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How to Build the Best Fire Pit for Your Space - Mancave Backyard

How to Build the Best Fire Pit for Your Space

Fire pits are simple to build! The following comprehensive guide can help you build the backyard fire feature of your dreams. Before you buy your first fire pit, review this buying guide to learn everything you need to know.

Here’s a quick overview of what we’ll cover:
  1. Budgeting
  2. Building Codes
  3. Fuel Type
  4. Use Cases
  5. Size and Shape

 

Read on for more information on each topic.

Budgeting

When planning a fire pit project, always create a budget. You should know, even just roughly, how much you want to spend before you start designing the pit. We'll cover many different factors in these guides that can impact the cost of fire pit kits.

It's not just about materials. If you plan to do more than a small propane tank connection, you will need to hire a professional gas technician.

Building Codes

You should review any local codes related to fire pit construction before starting your fire pit planning process. Guidelines are generally simple to follow - if at all they are given - but we should always be on the lookout for any unknowns.

It is a costly mistake to purchase a fire pit, install components, and then have to alter the design afterwards because of local codes. Avoid this hassle all together by checking your local codes first.

Fuel Type

Fueling your fire pit with propane or natural gas can be tricky no matter the kind of gas you are using. During this part of the process, it's a good idea to work with a professional.

A gas line should always be installed correctly the first time; there's nothing worse than laying a gas line before determining what type of gas supply you need. Consult experts before relocating a gas line because it may be the most expensive part of your fire pit.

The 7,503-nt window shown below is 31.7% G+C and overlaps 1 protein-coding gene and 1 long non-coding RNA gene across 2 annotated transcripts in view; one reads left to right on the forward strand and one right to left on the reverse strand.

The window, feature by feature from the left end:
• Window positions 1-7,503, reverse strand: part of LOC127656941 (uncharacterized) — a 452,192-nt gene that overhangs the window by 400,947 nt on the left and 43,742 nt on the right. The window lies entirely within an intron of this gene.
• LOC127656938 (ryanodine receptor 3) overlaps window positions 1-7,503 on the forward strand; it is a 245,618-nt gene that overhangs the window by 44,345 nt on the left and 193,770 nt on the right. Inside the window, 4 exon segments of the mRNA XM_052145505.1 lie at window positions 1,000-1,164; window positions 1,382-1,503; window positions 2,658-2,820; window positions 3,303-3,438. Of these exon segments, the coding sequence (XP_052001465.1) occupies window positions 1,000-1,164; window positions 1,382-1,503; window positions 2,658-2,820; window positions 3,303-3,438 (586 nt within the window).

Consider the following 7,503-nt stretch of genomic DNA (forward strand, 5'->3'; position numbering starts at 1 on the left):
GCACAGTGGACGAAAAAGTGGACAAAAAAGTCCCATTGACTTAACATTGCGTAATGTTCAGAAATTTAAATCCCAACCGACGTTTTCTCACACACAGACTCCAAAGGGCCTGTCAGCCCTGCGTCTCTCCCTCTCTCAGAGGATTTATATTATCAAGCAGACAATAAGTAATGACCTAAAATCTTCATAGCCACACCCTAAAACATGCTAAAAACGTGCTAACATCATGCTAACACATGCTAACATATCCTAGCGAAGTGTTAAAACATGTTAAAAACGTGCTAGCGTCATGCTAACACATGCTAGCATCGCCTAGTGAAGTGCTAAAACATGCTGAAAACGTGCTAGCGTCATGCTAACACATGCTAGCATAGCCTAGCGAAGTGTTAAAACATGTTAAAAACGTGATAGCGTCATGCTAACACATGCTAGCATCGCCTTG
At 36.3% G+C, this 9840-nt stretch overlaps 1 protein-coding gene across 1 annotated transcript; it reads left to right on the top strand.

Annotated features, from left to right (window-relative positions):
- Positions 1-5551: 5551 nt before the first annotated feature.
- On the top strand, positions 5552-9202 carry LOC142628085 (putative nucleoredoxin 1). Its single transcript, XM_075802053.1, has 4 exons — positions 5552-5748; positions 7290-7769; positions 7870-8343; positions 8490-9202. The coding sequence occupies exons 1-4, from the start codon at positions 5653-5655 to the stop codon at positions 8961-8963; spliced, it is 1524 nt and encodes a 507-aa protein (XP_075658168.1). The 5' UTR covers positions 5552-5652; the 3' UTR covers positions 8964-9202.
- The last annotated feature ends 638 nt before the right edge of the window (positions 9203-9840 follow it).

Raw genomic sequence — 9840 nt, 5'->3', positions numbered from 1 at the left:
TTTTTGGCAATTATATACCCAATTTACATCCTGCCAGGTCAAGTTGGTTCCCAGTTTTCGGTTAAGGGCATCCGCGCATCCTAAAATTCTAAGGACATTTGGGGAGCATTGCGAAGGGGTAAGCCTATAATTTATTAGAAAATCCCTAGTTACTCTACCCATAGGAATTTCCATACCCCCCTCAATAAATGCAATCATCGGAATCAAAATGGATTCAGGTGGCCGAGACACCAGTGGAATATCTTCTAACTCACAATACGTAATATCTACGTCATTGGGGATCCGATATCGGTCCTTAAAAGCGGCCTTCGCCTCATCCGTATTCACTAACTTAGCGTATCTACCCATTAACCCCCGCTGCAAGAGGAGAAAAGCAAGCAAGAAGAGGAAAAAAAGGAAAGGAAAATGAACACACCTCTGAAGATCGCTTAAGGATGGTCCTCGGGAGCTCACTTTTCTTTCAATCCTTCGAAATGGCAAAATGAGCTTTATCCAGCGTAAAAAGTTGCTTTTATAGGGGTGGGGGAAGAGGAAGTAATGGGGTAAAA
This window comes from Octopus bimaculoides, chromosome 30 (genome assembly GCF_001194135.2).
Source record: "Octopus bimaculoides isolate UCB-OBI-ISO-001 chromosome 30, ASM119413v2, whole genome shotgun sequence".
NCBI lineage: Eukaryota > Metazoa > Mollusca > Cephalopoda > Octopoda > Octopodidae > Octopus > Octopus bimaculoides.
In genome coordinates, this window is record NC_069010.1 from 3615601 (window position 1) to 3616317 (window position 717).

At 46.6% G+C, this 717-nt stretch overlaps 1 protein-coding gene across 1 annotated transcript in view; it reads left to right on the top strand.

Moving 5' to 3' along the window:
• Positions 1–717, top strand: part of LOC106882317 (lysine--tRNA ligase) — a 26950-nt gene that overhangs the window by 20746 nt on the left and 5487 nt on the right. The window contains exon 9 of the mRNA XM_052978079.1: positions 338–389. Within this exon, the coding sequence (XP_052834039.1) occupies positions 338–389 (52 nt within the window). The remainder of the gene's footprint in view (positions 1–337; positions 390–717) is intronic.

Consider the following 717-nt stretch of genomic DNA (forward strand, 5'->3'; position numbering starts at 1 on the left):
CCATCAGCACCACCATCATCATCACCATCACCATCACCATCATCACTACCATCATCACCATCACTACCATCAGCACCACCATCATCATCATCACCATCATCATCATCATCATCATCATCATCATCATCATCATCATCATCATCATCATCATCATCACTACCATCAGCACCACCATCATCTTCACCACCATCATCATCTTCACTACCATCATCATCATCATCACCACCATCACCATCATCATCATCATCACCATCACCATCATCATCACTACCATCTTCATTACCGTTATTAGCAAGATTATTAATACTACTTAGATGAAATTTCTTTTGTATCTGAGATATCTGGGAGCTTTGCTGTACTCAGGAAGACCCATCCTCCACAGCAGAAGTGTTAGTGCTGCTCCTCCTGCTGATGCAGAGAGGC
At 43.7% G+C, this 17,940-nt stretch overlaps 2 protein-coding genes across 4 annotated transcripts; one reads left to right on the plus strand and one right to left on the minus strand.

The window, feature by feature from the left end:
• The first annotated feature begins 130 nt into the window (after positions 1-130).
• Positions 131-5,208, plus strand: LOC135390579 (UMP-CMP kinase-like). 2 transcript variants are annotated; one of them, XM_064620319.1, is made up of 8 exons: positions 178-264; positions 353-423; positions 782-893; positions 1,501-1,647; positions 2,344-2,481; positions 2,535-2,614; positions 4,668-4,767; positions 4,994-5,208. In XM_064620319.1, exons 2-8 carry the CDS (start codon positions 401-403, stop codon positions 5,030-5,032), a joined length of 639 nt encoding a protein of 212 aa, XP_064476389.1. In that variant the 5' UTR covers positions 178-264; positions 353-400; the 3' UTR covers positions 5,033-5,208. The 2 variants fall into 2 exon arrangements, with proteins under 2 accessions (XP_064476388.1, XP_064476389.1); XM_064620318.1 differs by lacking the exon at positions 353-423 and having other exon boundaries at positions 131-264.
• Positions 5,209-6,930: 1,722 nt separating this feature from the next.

Important factors to consider include the material of the gas pipe, its size, and how far it must travel to the fire pit. Several factors determine how many BTUs a fire pit will have, including its diameter.

On the other hand, a standard grill tank will be an easier install. But the size and shape of your pit will be limited.

Use Cases

Constructing your fire pit should take into account how and who will use it. The requirements of a homeowner who builds a fire pit in their backyard do not match those of a construction contractor designing fire pits for a business.

Before purchasing components for your fire pit, it is a good idea to determine if there will be any restrictions.

Size and Shape

You will just need to determine your fire pit size and shape after examining your budget, fuel supply, and usability. Personal preference will play a greater role in these decisions. Still, you should be aware of a few things.

How to Size Your Fire Pit

It is highly likely that the size of your fire pit will depend on your budget, your space, and the fuel supply available to you.

Burners can vary significantly in price depending on the materials they are made from. Stainless steel and brass are different materials that cost very different amounts. Material costs increase with larger burners. Additionally, BTU requirements typically increase as well. Gas supply to your fire pit needs to be sufficient to keep it going.

Consider your space's size. Refer to your manual for specific clearances.

Fire Pit Shapes

Any fire pit will look good if it is done correctly, regardless of the shape. We can make some recommendations if you do not have a specific shape in mind:

Round Fire Pits

Traditional round fire pits look great in many spaces. Curves are also incorporated into their designs to complement landscapes.

Square/Rectangle Fire Pits

Modern fire pits are square or rectangular in shape. It has the advantage of conserving more space, but it may be more difficult to fit as many people around the fire pit.

Linear Fire Pits

In addition to its contemporary appearance, a linear fire pit offers versatility. Having less width than round or square fire pits, they are more accommodating for sitting, and more conducive to socializing. If you plan to use a linear fire pit as a fire table, make sure your flame size is appropriate; if it is too big, guests won't be able to stay close.

Sunken Fire Pits

Fire pits with sunken bases have a unique look. The components, the burner, and the seating of this fire pit are all below-ground. A flame feature like this can create a cozy focal point in your home, as well as offer greater privacy and protection from the wind.

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